Kingfisher, the retail conglomerate which includes B&Q and Comet, yesterday failed to offer any firm guidance on its future strategy or the succession question surrounding its beleaguered chief executive, Sir Geoff Mulcahy.
The company also declined to comment on its plans to buy out the remaining 44 per cent stake in Castorama, the French DIY business which was merged with B&Q in 1998. And Kingfisher shed no light on the possibility of a demerger of its electricals division, which includes Darty in France and Promarkt in Germany as well as Comet in the UK.
Francis Mackay, the new Kingfisher chairman, said: "We are currently reviewing key strategic issues and will not comment further ahead of any decisions." The review is expected to take several months.
What the market did get yesterday was its first formal view of Mr Mackay's attempts to stamp his authority on a business which has been dominated by Sir Geoff for 20 years. Mr Mackay, who succeeded Sir John Banham as chairman, certainly edged ahead of his predecessor in one respect yesterday by actually showing up at the presentations for the press and City analysts.
At the meetings he did his best to play down suggestions he will soon remove Sir Geoff as chief executive of the group. These assurances came despite a decision to reduce Sir Geoff's service contract from two years to just one.
"We would be foolish to lose Geoff's expertise and knowledge of the marketplace while we're looking at these strategic challenges," Mr Mackay said. "Geoff has signed a 12-month contract and he has not been precious about it at all. But the contract is not relevant to his tenure in the job. It would be criminal to lose his talent."
Sir Geoff said. "We've got an excellent relationship. We are on the same page on the important issues."
Mr Mackay added: "This isn't a case of Geoff hanging on by his fingertips and me trying to push him over."
Some analysts appeared encouraged by the apparently good relationship between the two men, who were sharing jokes on the podium. "The body language looked good," one said. Others said it was hard to tell how much was real and how much was staged. "I believe Mackay will oversee Geoff's replacement within this calendar year," one said. "And from our talks with shareholders, that would be a popular outcome."
The Castorama issue is more pressing but even more complex. Kingfisher injected 100 per cent of B&Q into Castorama four years ago in return for a 56 per cent stake. But it only has 50 per cent of the voting rights with control resting with the French. While B&Q has been powering ahead in Britain, Castorama has been faltering in France and the planned synergy benefits have failed to come through.
Kingfisher said nothing new yesterday about how it would raise the £2.5bn to £3bn required to buy out the stake despite speculation regarding a possible rights issue.
One analyst said: "What they really need to do is persuade Castorama shareholders to accept some Kingfisher paper. It's hard to do that when you've just reported a fall in earnings. But if the first-quarter figures are better that is a much better hook to drag people in with."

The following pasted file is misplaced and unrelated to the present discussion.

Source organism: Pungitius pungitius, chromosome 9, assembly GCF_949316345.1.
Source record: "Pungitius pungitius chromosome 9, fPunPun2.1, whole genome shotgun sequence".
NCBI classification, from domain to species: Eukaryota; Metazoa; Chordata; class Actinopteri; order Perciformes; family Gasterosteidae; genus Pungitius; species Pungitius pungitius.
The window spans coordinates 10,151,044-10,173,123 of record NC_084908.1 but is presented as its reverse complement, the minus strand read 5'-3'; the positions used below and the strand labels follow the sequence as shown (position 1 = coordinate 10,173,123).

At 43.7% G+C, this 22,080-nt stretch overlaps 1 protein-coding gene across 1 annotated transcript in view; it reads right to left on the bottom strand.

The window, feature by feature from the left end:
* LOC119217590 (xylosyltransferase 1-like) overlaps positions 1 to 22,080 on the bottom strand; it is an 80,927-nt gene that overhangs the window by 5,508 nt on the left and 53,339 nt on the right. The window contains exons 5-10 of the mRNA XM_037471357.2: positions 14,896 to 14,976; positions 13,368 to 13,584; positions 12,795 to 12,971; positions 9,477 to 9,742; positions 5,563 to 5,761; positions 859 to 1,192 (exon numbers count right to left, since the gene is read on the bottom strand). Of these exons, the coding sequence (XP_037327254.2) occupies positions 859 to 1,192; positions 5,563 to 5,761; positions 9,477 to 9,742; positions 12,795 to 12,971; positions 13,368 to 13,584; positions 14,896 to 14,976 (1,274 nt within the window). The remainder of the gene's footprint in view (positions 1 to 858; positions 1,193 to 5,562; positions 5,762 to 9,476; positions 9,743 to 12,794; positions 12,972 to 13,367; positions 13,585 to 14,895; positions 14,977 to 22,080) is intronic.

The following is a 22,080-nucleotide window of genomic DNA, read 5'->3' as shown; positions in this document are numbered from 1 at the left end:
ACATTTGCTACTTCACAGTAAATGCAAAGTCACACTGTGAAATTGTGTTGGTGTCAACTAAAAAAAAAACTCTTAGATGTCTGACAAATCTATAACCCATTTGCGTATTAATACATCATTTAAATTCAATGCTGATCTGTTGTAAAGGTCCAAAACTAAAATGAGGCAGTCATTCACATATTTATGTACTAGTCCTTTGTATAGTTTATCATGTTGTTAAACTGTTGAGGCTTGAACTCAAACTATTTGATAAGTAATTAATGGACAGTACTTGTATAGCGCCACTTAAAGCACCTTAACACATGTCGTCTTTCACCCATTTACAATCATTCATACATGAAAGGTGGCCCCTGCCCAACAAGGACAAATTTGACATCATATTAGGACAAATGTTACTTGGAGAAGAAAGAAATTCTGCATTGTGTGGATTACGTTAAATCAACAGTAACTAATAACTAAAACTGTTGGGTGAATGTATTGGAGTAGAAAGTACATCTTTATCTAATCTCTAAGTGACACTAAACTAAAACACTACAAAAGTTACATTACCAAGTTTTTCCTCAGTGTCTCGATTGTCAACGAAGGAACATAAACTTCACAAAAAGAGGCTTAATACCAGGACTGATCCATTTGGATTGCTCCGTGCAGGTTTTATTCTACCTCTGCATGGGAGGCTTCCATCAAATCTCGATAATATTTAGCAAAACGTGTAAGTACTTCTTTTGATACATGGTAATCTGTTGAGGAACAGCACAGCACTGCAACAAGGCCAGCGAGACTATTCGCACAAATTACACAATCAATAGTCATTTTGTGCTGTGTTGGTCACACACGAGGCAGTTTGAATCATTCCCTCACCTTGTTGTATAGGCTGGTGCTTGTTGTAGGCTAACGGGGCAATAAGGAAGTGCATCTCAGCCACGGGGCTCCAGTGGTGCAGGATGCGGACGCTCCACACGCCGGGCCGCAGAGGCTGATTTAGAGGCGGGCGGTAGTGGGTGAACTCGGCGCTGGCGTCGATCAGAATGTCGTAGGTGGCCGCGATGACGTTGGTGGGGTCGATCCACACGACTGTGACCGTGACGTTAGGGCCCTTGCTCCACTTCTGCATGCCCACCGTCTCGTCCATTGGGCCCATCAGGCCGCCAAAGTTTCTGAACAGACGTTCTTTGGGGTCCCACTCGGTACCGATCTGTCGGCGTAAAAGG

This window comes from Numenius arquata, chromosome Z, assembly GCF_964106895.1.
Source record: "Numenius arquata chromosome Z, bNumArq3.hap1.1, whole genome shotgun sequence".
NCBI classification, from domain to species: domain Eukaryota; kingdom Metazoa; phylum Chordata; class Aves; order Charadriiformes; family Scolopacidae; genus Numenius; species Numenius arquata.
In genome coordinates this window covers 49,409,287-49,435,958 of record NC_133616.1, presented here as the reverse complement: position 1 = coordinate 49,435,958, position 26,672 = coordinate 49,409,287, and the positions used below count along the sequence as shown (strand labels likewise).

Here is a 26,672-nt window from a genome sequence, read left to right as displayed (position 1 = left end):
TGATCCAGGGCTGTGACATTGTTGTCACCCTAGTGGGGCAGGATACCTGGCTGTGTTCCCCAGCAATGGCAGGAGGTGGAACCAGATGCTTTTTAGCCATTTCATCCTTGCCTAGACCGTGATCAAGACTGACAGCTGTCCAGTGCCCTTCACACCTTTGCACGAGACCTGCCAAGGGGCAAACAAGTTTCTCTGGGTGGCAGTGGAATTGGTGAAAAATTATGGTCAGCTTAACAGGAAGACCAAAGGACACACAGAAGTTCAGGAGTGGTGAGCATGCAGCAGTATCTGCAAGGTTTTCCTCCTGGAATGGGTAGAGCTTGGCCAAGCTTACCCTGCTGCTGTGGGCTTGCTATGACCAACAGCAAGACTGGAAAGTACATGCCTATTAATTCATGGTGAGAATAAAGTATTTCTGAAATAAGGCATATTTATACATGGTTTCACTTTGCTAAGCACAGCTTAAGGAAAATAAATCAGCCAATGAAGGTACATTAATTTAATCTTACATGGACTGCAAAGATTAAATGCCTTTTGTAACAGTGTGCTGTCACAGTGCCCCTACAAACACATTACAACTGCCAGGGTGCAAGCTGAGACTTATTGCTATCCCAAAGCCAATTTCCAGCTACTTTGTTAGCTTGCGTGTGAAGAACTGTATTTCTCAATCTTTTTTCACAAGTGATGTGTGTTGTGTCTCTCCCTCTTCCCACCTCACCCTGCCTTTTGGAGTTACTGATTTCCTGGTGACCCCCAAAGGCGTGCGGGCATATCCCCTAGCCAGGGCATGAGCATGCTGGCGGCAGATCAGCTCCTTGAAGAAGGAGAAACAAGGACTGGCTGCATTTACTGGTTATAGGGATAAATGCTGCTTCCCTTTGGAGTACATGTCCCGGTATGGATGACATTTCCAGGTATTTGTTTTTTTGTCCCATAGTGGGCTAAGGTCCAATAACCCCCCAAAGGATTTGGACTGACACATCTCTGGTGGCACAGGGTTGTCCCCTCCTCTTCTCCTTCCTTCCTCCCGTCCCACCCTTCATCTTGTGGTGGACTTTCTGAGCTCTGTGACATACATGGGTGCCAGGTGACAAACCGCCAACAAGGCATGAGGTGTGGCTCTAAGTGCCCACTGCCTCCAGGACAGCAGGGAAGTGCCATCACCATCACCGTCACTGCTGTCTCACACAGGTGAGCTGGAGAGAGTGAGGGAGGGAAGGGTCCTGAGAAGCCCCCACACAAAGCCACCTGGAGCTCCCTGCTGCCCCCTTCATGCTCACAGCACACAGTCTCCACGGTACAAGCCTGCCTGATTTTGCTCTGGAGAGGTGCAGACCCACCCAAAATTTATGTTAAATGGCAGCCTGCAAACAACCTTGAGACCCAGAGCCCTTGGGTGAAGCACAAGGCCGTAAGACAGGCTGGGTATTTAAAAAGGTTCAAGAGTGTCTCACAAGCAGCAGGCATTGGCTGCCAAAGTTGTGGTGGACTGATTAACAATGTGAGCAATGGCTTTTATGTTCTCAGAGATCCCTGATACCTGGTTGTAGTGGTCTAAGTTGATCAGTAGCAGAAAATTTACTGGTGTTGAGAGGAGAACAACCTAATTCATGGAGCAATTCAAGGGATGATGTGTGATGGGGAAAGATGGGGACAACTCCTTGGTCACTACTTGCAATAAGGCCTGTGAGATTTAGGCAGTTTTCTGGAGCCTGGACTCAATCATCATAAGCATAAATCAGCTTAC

Another analyst said: "You can understand all the spin-doctoring going on because they've got a difficult job to do. To buy out Castorama they need to have Kingfisher's share price as high as possible and Castorama's to be low."
However, under the terms of the contract signed by the two parties in 1998 Kingfisher must offer Castorama shareholders 100 per cent cash. Though the French shareholders may choose to take part of the proceeds in Kingfisher shares, the British company has no choice but to make a full cash offer.
One analyst said the Castorama issue had overshadowed the performance of B&Q. "B&Q is really the only business Kingfisher has grown organically for the last 20 years and they've given 45 per cent of it away. Now they are going to have to pay a fortune to get it back."
If Kingfisher chose a rights issue to fund the deal it may have to make management changes, including the likely removal of Sir Geoff. "There is no way we'd support a rights issue with the current management," one institutional investor said.
The comments came as Kingfisher reported full-year results marred by a string of exceptional charges. Though pre-tax profits rose by 5.3 per cent to £560m for the year to 2 February this was before exceptional charges of £470m. These included a £342m loss on the disposal of Superdrug to Dutch group Kruidvat last year, £41m of demerger costs relating to the separation of Woolworths and a £94m impairment charge against the goodwill value of Promarkt in Germany. One analyst described the list of charges as "the longest suicide note in corporate history".
Stripping out tax and the Castorama share of B&Q's profits, Kingfisher recorded a loss of £248.8m, the first loss in the group's history. The dividend was reduced to 12p a share.
Kingfisher said like-for-like sales growth across the business was 4 per cent while debt had been cut to £1bn.
B&Q was the star performer with profits up 14 per cent to £300m and underlying sales up 10.8 per cent. During the year 21 new B&Q Warehouse stores were opened with plans for another 15 this year.
In France the main Castorama chain reported like-for- like sales growth of just 0.5 per cent with profit in France slightly up at £120m.
Comet recorded strong growth with profits up 8 per cent at £43.7m and underlying sales up 5.2 per cent, driven by wide-screen televisions, DVD players and computer game consoles. However in Germany losses at the Promarkt chain increased to £27.7m from £18.8m the previous year.
Kingfisher shares rose 2p to 390p.Reuse content